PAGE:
By Sasha Macmillen, Edited by Harshi Vashee
For those who follow F1, and motorsports in general, I’m sure that many of you have grown accustomed to the TV presenters and journalists working in the industry. Whether it be the commentators who bring you live race coverage, professional journalists writing analytical pieces of dramatic talking points, or processing a boring race rundown late at night, they all put tremendous work and effort into their passion. Here on Project Divebomb, Jennie Gow, a lead figure at BBC F1, as well as commentating on Extreme E and appearing on Netflix’s popular series Drive To Survive, has joined us to discuss her path into motorsports media, and her experiences within the racing world.
SM - To start off, what’s your first memory of motorsports?
JG - I used to watch rallying when I was young and remember thinking how cool it was that women were competing in such a great sport. I think it must have planted a seed without me realising!
SM - Was there a point at which you realised that you wanted to work in motorsports?
JG -I knew I wanted to work in sport but motorsport was a lucky find for me - we had a sponsorship deal with a local speedway team in Somerset when I used to work there on the local radio breakfast show. Someone asked me to do some more work and that was the start of the love affair!
SM - Do you have any specific advice for those who aspire to work in a role similar to yours? (For example, qualifications and experience)
JG -Everyone’s journey into motorsport seems to be very different - for me University was something I tried but didn’t get on with so I took a Journalist course where I learnt the legal aspects of the job as well as shorthand -which is still really useful. There is no set way to get into the industry but you will have to work hard whatever path you take!
SM - What’s your memory of your first day working in F1? Did anything shock you in particular?
JG - My first weekend in F1 was the Canadian GP in 2011 so EVERYTHING shocked me. It was the longest race in the history of F1 with no action on track and me, on my own in the paddock, having to fill. I didn’t know who anyone was, I just had to get on with it. You learn the most from days like that!
SM - What was the appeal of Formula E for you to host the series on TV, in 2014?
JG -I love new motorsport - it's not all about tradition and history. It’s also about developing new technology and new motorsport people can fall in love with. I loved the idea of all electric city centre racing and I’m really keen to try and do whatever I can to help promote sustainable and environmentally friendly transport solutions. This seemed like the perfect platform for that and let’s face it - who doesn’t love presenting live TV!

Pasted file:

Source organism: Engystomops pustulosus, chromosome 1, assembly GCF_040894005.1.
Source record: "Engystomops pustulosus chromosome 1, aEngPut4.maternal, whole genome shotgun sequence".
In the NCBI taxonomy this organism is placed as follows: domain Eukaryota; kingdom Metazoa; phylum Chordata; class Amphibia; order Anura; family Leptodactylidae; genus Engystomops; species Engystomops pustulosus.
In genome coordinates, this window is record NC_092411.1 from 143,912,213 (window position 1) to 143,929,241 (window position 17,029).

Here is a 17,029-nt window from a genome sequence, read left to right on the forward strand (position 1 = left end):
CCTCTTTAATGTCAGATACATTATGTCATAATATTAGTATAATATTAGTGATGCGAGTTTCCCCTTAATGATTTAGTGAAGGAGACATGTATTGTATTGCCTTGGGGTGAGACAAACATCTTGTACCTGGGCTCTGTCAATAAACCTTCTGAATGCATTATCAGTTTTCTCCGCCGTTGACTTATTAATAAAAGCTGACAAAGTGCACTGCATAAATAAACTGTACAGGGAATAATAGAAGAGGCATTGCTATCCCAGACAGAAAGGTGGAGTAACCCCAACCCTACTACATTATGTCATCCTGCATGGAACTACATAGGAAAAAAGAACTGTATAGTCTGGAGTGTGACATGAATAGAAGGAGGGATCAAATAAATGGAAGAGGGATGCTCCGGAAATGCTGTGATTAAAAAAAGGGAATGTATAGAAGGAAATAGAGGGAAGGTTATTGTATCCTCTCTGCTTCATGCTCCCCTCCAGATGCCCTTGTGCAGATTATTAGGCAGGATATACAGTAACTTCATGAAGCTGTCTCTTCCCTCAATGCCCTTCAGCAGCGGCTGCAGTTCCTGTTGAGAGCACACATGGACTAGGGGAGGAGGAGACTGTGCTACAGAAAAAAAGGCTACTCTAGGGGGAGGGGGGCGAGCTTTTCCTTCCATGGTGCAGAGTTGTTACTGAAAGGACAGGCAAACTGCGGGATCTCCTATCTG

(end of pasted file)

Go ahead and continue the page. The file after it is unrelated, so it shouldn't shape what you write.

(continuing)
SM - Are you able to provide us with an update on your work in FIA Girls on Track?
JG - Every year the FIA Girls on Track scheme hosts loads of events to get the next generation of females interested in STEM and Motorsport. I really feel it’s a key part of the future of F1 to have a more representative paddock. I'm looking forward to being at more events and trying to inspire more young women and girls into the sport - it's just a shame that my job keeps me so busy as it’s hard to find time when I’m not at a race weekend.
SM - What’s your experience like working with Netflix on Drive To Survive? Do you think they provide an entirely realistic view of the sport? Will we see you in Season Four?
JG -Surreal! I was really keen to be part of the show as I thought it was a great opportunity to have more females represented. Females make up the vast majority of pit lane reporters in the paddock so it seemed logical. The box to box team who produce the show are SO talented, it's a real pleasure working with them and their dedication to the show is incredible. It really has been a pioneering project as more and more sports seek the same sort of publicity that D2S have created for F1. Covid has made it really hard for the team behind the show as they have been limited to how many crew they can have on the ground - believe me - they do an amazing job to reflect the events of the season. It has brought in a whole new fan base and while I appreciate the purists don’t always like what they see you can’t say it hasn’t added to the drama of the sport! I'm looking forward to season 4 but I can’t give away any secrets!! You’ll just have to wait and see ;)